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Democrats launch bilingual ad campaign off drug pricing bill

Democrats launch bilingual ad campaign off drug pricing bill
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The House Democrats' campaign arm on Friday launched a bilingual campaign to shore up support among voters in swing districts, touting a drug pricing bill that passed the House the day before. 

The Democratic Congressional Campaign Committee (DCCC) digital ad campaign will feature ads in Spanish and a mix of both Spanish and English — "Spanglish" — targeting Hispanics, who are disproportionately affected by high prescription drug costs.

It will be shown in 11 Democratic-held districts, seven in Spanish and the rest in Spanglish, and in eight GOP-held districts, four in each format.

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There will also be an English-language version of the ad in key battleground districts.

The ad will tout H.R. 3, the Elijah E. Cummings Lower Drug Costs Now Act, a legislative priority of Speaker Nancy PelosiNancy PelosiCowboys for Trump founder arrested following Capitol riot Retired Army general: 'We can't have demonstrators showing up at a state Capitol with damn long guns' Graham calls on Schumer to hold vote to dismiss article of impeachment against Trump MORE (D-Calif.) that passed the House on a largely party-line 230-192 vote Thursday.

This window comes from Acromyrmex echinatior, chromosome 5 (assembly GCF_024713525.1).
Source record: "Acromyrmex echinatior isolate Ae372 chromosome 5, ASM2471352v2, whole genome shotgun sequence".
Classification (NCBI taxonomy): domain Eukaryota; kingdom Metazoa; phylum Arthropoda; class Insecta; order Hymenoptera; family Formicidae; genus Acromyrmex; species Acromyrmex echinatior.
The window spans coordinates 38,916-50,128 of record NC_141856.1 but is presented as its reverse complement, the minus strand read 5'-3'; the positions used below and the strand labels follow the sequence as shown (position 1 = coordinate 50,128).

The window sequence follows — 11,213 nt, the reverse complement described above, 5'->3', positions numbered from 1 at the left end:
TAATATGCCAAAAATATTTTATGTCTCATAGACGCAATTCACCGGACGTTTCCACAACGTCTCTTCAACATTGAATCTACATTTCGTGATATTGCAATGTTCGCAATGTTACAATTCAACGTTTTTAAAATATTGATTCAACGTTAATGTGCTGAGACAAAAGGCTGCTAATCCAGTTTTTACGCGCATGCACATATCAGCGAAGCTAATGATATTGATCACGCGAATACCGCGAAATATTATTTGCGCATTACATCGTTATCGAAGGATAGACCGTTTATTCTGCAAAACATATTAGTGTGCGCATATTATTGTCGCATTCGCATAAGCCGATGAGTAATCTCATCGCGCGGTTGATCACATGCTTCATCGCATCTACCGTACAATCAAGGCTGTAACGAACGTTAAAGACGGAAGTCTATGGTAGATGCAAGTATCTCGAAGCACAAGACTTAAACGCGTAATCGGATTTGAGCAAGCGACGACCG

All Democrats present voted for the bill; two Republicans, Reps. Brian FitzpatrickBrian K. FitzpatrickGrowing number of GOP lawmakers say they support impeachment GOP lawmakers introduce resolution to censure Trump over Capitol riot Kinzinger says he'll vote to impeach Trump MORE (Pa.) and Jaime Herrera BeutlerJaime Lynn Herrera BeutlerUpton becomes first member of Congress to vote to impeach two presidents The Hill's Morning Report - Trump impeached again; now what? Kinzinger says he is 'in total peace' after impeachment vote MORE (Wash.), voted with Democrats.